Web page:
29 The following was published in the peer-reviewed journal Environmental Science: Processes & Impacts by the Royal Society of Chemistry.The following was published in the peer-reviewed journal Environmental Science: Processes & Impacts by the Royal Society of Chemistry. WHO Guideline for Uranium in Drinking Water

30 However, this nominal “no-effect group” had statistically significant increases in diastolic blood pressure, systolic blood pressure, and glucose excretion in urine.However, this nominal “no-effect group” had statistically significant increases in diastolic blood pressure, systolic blood pressure, and glucose excretion in urine. Moreover, this “no-effect group” was a subpopulation from a larger study that had statistically significant increases in calcium fractional excretion, phosphate fractional excretion, diastolic blood pressure, systolic blood pressure, and diuresis.Moreover, this “no-effect group” was a subpopulation from a larger study that had statistically significant increases in calcium fractional excretion, phosphate fractional excretion, diastolic blood pressure, systolic blood pressure, and diuresis. These results suggest this group is not a true no- effect group.These results suggest this group is not a true no- effect group. WHO Guideline for Uranium in Drinking Water

31 Furthermore, the method used to calculate the no observed adverse effect level (NOAEL) for the current 30 µg/L health-based drinking-water guideline for uranium is illogical.Furthermore, the method used to calculate the no observed adverse effect level (NOAEL) for the current 30 µg/L health-based drinking-water guideline for uranium is illogical. The NOAEL was calculated by estimating the 95th percentile of exposure from the supposed no- effect group (1,094 μg/day), then an unspecified bootstrap method was used to construct a 95% confidence interval around this 95th percentile (637-1,646 μg/day).The NOAEL was calculated by estimating the 95th percentile of exposure from the supposed no- effect group (1,094 μg/day), then an unspecified bootstrap method was used to construct a 95% confidence interval around this 95th percentile (637-1,646 μg/day). The lower 95% confidence limit (637 μg/day) of the 95th percentile of exposure was selected as the NOAEL.The lower 95% confidence limit (637 μg/day) of the 95th percentile of exposure was selected as the NOAEL. WHO Guideline for Uranium in Drinking Water

32 This produces a NOAEL that is biased high and not representative of the exposures experienced by the study group.This produces a NOAEL that is biased high and not representative of the exposures experienced by the study group. The exposures experienced by this group would have been better represented by a mean or median, which was a method previously used by the WHO and readily accepted by the scientific community.The exposures experienced by this group would have been better represented by a mean or median, which was a method previously used by the WHO and readily accepted by the scientific community. Notably, the 637 μg/day NOAEL that was derived by the WHO is over 12.5 times greater than the 50 μg/day median exposure of the nominal no-effect group and yields a 30 µg/L drinking-water guideline that is most likely too high to protect public health.Notably, the 637 μg/day NOAEL that was derived by the WHO is over 12.5 times greater than the 50 μg/day median exposure of the nominal no-effect group and yields a 30 µg/L drinking-water guideline that is most likely too high to protect public health. WHO Guideline for Uranium in Drinking Water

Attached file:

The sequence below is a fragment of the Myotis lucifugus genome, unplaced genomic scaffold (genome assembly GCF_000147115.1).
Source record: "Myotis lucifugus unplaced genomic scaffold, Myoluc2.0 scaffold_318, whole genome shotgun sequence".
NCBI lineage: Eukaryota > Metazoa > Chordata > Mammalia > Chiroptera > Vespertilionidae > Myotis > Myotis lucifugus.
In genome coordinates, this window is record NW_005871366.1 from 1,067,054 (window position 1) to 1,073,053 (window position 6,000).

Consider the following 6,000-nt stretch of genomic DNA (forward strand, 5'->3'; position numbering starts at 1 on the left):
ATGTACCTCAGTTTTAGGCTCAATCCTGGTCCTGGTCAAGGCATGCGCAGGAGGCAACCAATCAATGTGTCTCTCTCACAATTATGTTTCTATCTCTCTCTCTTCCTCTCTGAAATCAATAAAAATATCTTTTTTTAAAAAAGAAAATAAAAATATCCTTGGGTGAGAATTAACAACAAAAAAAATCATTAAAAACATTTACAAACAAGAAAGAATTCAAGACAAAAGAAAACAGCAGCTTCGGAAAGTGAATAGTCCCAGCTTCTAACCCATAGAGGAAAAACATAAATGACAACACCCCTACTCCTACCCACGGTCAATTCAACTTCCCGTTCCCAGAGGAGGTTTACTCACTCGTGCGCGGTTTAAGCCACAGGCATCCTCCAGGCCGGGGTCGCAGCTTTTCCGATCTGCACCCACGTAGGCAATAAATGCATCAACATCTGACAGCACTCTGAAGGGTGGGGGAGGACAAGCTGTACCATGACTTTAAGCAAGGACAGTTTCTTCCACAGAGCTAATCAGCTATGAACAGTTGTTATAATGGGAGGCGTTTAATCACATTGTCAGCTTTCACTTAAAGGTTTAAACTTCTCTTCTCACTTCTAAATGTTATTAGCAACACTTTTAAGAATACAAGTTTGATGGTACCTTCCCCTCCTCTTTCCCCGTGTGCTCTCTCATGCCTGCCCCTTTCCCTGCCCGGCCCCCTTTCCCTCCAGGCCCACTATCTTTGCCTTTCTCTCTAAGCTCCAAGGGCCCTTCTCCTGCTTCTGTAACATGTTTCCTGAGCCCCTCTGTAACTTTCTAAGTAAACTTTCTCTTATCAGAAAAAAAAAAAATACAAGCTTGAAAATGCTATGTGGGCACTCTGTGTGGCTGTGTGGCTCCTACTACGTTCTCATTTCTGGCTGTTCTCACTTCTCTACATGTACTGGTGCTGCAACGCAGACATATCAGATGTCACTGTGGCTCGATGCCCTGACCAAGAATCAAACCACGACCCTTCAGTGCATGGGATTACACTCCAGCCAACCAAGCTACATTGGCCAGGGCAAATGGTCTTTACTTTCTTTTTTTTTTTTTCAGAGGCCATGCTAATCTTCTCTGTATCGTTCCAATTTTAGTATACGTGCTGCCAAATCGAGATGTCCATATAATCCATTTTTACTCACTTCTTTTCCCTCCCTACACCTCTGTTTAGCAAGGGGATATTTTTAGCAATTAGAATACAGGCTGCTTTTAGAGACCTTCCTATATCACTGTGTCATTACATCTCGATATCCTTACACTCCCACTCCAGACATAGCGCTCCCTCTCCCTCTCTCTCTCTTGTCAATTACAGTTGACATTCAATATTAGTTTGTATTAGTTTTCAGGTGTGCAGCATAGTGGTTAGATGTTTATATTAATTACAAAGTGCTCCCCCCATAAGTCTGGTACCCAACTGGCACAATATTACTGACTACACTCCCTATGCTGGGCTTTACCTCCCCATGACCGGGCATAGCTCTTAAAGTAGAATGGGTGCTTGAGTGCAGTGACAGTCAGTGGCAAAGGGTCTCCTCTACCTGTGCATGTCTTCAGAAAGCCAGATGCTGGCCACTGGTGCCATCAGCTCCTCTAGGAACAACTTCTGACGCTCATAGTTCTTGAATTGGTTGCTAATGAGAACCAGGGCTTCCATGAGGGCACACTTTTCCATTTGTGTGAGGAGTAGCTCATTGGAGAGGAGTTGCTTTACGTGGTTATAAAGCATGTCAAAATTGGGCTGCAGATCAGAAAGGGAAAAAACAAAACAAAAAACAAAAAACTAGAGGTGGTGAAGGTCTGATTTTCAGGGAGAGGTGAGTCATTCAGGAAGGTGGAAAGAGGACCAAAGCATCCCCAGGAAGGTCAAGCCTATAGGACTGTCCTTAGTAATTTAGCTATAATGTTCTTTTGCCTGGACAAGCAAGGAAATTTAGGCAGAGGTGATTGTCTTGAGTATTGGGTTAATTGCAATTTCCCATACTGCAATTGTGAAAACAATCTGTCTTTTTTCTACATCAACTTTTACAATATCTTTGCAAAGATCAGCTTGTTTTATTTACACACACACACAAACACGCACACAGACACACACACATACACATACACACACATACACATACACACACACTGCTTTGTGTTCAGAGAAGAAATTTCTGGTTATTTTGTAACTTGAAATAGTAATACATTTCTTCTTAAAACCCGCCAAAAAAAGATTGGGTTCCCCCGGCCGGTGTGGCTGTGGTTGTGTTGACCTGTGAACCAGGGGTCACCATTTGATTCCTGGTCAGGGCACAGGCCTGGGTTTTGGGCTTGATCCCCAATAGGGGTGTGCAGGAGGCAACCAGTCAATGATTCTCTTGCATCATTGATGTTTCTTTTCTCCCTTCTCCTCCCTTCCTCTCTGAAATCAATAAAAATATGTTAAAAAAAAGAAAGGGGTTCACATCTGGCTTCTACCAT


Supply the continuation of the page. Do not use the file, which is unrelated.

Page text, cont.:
33 No.Ele.ppmNo.Ele.ppmNo.Ele.ppmNo.Ele.ppm OSiAlFeCaMgNaKTiHPMnFBaSrSCZrV455,000272,00083,00062,00046,60027,64022,70018,4006,3201,5201,1201, a33b ClCrNiRbZnCuCeNdLaYCoScNbNGaLiPbPrB a48b a55b55cThSmGdErYbHfCsBrUSnEuBeAsTaGeHoMoWTb a64b a72b7475a75bTlTmIInSbCdAgHgSePdPtBiOsAuIrTeReRuRh A Challenge for Drinking Water Scientists Abundance of elements in the earth’s crust. Elements with WHO drinking water guidelines are red. Only 14 of 76 (18%) elements in the earth’s crust have a WHO drinking water guideline. Many of the remaining elements are toxic and commonly found in groundwater. More guidelines are needed.Only 14 of 76 (18%) elements in the earth’s crust have a WHO drinking water guideline. Many of the remaining elements are toxic and commonly found in groundwater. More guidelines are needed.

34 SourcesPrimary: Frisbie, S.H., D.M. Maynard, and B.A. Hoque The nature and extent of arsenic-affected drinking water in Bangladesh. In Metals and Genetics. Ed. by B. Sarkar. Plenum Publishing Company. New York, NY. Pp Frisbie, S.H., D.M. Maynard, and B.A. Hoque The nature and extent of arsenic-affected drinking water in Bangladesh. In Metals and Genetics. Ed. by B. Sarkar. Plenum Publishing Company. New York, NY. Pp Frisbie, S.H., R. Ortega, D.M. Maynard, and B. Sarkar The concentrations of arsenic and other toxic elements in Bangladesh’s drinking water. Environmental Health Perspectives. 110(11): Frisbie, S.H., R. Ortega, D.M. Maynard, and B. Sarkar The concentrations of arsenic and other toxic elements in Bangladesh’s drinking water. Environmental Health Perspectives. 110(11): Frisbie, S.H., E.J. Mitchell, D.M. Maynard, R. Ortega, and B. Sarkar Arsenic and multimetal environmental contamination in Bangladesh. Clinical Biochemistry. 37:1126.Frisbie, S.H., E.J. Mitchell, D.M. Maynard, R. Ortega, and B. Sarkar Arsenic and multimetal environmental contamination in Bangladesh. Clinical Biochemistry. 37:1126. Frisbie, S.H., E.J. Mitchell, A.Z. Yusuf, M.Y. Siddiq, R.E. Sanchez, R. Ortega, D.M. Maynard, and B. Sarkar The development and use of an innovative laboratory method for measuring arsenic in drinking water from western Bangladesh. Environmental Health Perspectives. 113(9): Frisbie, S.H., E.J. Mitchell, A.Z. Yusuf, M.Y. Siddiq, R.E. Sanchez, R. Ortega, D.M. Maynard, and B. Sarkar The development and use of an innovative laboratory method for measuring arsenic in drinking water from western Bangladesh. Environmental Health Perspectives. 113(9): Frisbie, S.H., E.J. Mitchell, L.J. Mastera, D.M. Maynard, A.Z. Yusuf, M.Y. Siddiq, R. Ortega, R.K. Dunn, D.S. Westerman, T. Bacquart, and B. Sarkar Public health strategies for western Bangladesh that address the arsenic, manganese, uranium and other toxic elements in their drinking water. Environmental Health Perspectives. 117(3): 410–416.Frisbie, S.H., E.J. Mitchell, L.J. Mastera, D.M. Maynard, A.Z. Yusuf, M.Y. Siddiq, R. Ortega, R.K. Dunn, D.S. Westerman, T. Bacquart, and B. Sarkar Public health strategies for western Bangladesh that address the arsenic, manganese, uranium and other toxic elements in their drinking water. Environmental Health Perspectives. 117(3): 410–416.